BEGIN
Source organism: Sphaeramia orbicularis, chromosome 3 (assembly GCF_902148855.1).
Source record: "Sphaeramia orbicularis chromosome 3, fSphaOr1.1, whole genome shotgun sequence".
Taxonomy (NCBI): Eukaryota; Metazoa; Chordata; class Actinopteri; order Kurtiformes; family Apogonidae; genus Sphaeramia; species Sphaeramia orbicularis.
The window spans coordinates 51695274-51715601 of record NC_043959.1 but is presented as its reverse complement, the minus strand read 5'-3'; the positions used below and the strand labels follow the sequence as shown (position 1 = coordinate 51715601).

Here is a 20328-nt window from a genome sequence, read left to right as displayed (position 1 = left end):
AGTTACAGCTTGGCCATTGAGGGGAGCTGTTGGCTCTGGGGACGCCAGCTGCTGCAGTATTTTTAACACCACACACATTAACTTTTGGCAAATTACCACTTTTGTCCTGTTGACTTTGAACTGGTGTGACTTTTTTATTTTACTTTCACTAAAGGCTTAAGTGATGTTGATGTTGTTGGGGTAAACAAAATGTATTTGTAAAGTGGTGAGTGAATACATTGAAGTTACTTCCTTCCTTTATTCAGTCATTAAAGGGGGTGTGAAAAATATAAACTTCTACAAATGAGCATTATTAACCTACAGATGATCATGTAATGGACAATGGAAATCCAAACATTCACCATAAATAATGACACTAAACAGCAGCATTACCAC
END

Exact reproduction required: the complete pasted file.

Source organism: Sphaeramia orbicularis, chromosome 3 (assembly GCF_902148855.1).
Source record: "Sphaeramia orbicularis chromosome 3, fSphaOr1.1, whole genome shotgun sequence".
Taxonomy (NCBI): Eukaryota; Metazoa; Chordata; class Actinopteri; order Kurtiformes; family Apogonidae; genus Sphaeramia; species Sphaeramia orbicularis.
The window spans coordinates 51695274-51715601 of record NC_043959.1 but is presented as its reverse complement, the minus strand read 5'-3'; the positions used below and the strand labels follow the sequence as shown (position 1 = coordinate 51715601).

Here is a 20328-nt window from a genome sequence, read left to right as displayed (position 1 = left end):
AGTTACAGCTTGGCCATTGAGGGGAGCTGTTGGCTCTGGGGACGCCAGCTGCTGCAGTATTTTTAACACCACACACATTAACTTTTGGCAAATTACCACTTTTGTCCTGTTGACTTTGAACTGGTGTGACTTTTTTATTTTACTTTCACTAAAGGCTTAAGTGATGTTGATGTTGTTGGGGTAAACAAAATGTATTTGTAAAGTGGTGAGTGAATACATTGAAGTTACTTCCTTCCTTTATTCAGTCATTAAAGGGGGTGTGAAAAATATAAACTTCTACAAATGAGCATTATTAACCTACAGATGATCATGTAATGGACAATGGAAATCCAAACATTCACCATAAATAATGACACTAAACAGCAGCATTACCAC